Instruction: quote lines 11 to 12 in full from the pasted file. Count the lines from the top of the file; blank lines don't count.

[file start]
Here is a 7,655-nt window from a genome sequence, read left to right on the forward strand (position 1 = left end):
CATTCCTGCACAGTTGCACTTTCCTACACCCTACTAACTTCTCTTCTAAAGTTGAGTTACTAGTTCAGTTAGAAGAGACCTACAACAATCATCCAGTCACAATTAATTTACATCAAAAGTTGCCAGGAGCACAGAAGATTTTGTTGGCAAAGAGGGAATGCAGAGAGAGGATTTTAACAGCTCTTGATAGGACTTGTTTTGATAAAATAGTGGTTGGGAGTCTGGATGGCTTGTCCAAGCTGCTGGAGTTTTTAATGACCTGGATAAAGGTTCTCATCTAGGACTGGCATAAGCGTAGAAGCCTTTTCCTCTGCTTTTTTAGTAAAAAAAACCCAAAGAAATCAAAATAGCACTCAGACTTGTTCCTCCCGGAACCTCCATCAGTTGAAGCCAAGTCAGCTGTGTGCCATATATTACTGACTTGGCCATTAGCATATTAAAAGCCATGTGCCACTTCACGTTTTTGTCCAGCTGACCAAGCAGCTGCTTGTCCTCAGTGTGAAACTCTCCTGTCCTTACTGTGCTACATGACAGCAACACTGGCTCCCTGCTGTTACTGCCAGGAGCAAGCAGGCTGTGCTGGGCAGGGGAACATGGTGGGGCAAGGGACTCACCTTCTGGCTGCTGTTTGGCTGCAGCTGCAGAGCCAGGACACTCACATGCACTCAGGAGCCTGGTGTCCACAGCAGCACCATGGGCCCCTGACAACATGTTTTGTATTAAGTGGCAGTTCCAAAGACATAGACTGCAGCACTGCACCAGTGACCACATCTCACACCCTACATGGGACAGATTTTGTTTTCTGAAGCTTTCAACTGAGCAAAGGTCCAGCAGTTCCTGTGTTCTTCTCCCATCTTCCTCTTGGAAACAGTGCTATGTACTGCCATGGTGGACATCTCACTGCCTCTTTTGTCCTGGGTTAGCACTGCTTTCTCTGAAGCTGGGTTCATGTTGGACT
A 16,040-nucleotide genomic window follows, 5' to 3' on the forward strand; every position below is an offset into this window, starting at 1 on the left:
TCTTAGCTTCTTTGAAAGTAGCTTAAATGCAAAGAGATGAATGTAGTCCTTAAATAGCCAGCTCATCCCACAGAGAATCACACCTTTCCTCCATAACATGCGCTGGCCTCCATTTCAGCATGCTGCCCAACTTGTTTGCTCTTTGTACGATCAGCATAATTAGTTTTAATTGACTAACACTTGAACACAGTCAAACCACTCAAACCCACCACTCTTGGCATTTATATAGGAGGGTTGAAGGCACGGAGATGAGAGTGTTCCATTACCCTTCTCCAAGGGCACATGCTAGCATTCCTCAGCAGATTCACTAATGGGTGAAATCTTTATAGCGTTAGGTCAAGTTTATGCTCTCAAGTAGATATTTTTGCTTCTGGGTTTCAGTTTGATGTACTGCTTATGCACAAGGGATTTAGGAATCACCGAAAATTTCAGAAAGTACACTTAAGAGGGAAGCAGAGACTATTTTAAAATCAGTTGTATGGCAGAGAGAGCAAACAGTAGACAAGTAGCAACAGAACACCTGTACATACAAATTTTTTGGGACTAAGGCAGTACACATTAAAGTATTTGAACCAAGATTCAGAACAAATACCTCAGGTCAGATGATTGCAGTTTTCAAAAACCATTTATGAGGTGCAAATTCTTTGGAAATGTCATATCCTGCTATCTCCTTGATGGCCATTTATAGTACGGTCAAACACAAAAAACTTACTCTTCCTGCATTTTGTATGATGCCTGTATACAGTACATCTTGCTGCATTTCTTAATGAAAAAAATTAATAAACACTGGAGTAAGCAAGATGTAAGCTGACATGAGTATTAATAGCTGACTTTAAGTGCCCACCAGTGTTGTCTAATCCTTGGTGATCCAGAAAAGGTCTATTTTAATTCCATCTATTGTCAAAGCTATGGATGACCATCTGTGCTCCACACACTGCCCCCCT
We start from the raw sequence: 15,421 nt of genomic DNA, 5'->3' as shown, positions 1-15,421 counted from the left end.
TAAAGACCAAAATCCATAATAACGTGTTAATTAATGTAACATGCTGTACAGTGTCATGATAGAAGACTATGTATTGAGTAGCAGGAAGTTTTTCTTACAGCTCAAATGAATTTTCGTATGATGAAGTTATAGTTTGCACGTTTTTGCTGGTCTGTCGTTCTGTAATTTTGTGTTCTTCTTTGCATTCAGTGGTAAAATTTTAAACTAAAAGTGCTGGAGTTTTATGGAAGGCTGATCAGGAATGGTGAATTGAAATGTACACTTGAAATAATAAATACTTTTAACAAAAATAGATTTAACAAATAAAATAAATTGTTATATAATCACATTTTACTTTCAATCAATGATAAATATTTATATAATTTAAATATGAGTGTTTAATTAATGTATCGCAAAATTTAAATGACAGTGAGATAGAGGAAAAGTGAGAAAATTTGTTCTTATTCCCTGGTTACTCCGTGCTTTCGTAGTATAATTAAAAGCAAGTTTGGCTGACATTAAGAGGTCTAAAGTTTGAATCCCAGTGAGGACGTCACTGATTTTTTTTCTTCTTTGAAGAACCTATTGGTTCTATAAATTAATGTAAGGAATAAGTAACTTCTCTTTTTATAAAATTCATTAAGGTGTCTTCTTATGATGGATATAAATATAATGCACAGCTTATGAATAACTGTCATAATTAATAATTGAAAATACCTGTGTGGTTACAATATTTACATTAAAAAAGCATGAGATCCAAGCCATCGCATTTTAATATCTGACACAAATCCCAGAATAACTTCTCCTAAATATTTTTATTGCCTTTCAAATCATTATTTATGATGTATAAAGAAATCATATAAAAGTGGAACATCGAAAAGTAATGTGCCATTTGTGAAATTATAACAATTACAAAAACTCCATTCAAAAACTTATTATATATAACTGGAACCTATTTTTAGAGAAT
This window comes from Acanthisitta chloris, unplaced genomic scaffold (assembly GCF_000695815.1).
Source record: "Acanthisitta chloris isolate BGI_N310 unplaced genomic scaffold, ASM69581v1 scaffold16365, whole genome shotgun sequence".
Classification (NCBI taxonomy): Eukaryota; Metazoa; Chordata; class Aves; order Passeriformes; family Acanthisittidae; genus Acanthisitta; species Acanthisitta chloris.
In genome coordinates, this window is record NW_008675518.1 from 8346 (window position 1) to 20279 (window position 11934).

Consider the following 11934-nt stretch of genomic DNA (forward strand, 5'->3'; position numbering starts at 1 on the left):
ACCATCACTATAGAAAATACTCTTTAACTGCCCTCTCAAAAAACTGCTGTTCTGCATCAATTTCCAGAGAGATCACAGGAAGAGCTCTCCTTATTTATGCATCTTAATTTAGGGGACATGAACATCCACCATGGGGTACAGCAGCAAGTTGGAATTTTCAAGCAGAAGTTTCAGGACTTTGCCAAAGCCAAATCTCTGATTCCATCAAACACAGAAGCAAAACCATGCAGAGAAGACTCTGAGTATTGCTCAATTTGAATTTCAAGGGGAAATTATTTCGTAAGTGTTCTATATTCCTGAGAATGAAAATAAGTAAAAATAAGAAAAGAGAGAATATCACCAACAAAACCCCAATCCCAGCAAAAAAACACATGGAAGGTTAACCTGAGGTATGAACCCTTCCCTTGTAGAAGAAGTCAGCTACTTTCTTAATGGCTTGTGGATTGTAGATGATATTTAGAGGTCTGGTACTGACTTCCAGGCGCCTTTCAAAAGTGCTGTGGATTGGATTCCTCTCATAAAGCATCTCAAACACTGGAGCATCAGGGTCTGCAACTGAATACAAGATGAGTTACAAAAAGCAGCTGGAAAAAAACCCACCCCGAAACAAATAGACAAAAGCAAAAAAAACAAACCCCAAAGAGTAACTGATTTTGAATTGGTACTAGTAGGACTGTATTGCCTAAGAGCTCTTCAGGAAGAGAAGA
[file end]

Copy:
Consider the following 11934-nt stretch of genomic DNA (forward strand, 5'->3'; position numbering starts at 1 on the left):
ACCATCACTATAGAAAATACTCTTTAACTGCCCTCTCAAAAAACTGCTGTTCTGCATCAATTTCCAGAGAGATCACAGGAAGAGCTCTCCTTATTTATGCATCTTAATTTAGGGGACATGAACATCCACCATGGGGTACAGCAGCAAGTTGGAATTTTCAAGCAGAAGTTTCAGGACTTTGCCAAAGCCAAATCTCTGATTCCATCAAACACAGAAGCAAAACCATGCAGAGAAGACTCTGAGTATTGCTCAATTTGAATTTCAAGGGGAAATTATTTCGTAAGTGTTCTATATTCCTGAGAATGAAAATAAGTAAAAATAAGAAAAGAGAGAATATCACCAACAAAACCCCAATCCCAGCAAAAAAACACATGGAAGGTTAACCTGAGGTATGAACCCTTCCCTTGTAGAAGAAGTCAGCTACTTTCTTAATGGCTTGTGGATTGTAGATGATATTTAGAGGTCTGGTACTGACTTCCAGGCGCCTTTCAAAAGTGCTGTGGATTGGATTCCTCTCATAAAGCATCTCAAACACTGGAGCATCAGGGTCTGCAACTGAATACAAGATGAGTTACAAAAAGCAGCTGGAAAAAAACCCACCCCGAAACAAATAGACAAAAGCAAAAAAAACAAACCCCAAAGAGTAACTGATTTTGAATTGGTACTAGTAGGACTGTATTGCCTAAGAGCTCTTCAGGAAGAGAAGA